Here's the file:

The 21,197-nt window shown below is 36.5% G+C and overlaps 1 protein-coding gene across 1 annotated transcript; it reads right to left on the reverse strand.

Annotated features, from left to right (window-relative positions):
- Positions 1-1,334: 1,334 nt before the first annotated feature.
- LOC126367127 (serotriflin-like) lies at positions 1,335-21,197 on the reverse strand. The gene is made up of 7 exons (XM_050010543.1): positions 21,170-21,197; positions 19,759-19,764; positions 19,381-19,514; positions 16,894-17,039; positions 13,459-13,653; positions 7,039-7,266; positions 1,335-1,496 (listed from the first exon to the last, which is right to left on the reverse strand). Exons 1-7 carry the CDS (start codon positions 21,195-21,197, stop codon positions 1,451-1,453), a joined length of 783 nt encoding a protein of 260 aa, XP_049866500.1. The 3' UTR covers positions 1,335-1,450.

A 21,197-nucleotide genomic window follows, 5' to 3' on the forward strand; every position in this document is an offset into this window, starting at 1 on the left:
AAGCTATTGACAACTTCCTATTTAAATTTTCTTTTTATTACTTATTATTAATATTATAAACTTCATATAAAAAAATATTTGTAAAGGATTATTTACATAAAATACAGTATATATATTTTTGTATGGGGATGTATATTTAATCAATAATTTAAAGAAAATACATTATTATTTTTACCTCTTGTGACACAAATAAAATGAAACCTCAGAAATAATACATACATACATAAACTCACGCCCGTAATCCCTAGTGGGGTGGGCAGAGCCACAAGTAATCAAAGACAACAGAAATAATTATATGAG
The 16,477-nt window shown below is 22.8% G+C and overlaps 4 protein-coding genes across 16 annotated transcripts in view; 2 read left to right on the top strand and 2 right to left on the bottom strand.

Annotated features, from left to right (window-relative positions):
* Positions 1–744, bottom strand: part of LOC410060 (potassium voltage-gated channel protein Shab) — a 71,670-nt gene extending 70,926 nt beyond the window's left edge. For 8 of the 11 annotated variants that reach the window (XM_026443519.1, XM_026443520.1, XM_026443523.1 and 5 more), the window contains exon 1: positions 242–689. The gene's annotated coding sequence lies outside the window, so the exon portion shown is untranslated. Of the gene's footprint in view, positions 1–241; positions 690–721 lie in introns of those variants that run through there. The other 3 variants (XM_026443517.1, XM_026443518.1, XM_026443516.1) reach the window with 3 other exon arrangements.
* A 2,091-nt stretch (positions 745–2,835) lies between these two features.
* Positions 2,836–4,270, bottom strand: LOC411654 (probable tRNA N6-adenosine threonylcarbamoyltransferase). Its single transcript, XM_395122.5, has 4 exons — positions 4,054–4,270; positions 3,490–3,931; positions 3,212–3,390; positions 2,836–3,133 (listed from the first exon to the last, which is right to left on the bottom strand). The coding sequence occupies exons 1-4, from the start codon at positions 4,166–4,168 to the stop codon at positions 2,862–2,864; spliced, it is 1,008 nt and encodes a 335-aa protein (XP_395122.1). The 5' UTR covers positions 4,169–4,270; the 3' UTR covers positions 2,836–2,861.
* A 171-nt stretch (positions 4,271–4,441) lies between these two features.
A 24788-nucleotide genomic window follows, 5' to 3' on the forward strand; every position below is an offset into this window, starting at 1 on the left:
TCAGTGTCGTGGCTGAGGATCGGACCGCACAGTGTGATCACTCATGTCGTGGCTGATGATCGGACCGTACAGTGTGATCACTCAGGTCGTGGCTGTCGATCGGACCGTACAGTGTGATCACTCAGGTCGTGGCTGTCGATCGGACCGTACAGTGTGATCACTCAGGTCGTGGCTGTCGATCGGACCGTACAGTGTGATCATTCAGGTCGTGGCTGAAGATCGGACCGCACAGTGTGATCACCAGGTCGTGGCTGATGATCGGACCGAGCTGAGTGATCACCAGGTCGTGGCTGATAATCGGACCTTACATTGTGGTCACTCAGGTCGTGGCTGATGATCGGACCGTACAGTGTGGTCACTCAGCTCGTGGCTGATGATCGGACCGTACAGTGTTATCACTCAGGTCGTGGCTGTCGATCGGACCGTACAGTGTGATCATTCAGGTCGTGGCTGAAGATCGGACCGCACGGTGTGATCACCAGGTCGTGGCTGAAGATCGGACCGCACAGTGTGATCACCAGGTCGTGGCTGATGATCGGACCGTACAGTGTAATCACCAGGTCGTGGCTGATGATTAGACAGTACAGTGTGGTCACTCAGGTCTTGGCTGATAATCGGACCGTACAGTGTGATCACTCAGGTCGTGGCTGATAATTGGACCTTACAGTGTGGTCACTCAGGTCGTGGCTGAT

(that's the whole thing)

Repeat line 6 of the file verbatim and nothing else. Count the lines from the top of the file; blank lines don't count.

AAGCTATTGACAACTTCCTATTTAAATTTTCTTTTTATTACTTATTATTAATATTATAAACTTCATATAAAAAAATATTTGTAAAGGATTATTTACATAAAATACAGTATATATATTTTTGTATGGGGATGTATATTTAATCAATAATTTAAAGAAAATACATTATTATTTTTACCTCTTGTGACACAAATAAAATGAAACCTCAGAAATAATACATACATACATAAACTCACGCCCGTAATCCCTAGTGGGGTGGGCAGAGCCACAAGTAATCAAAGACAACAGAAATAATTATATGAG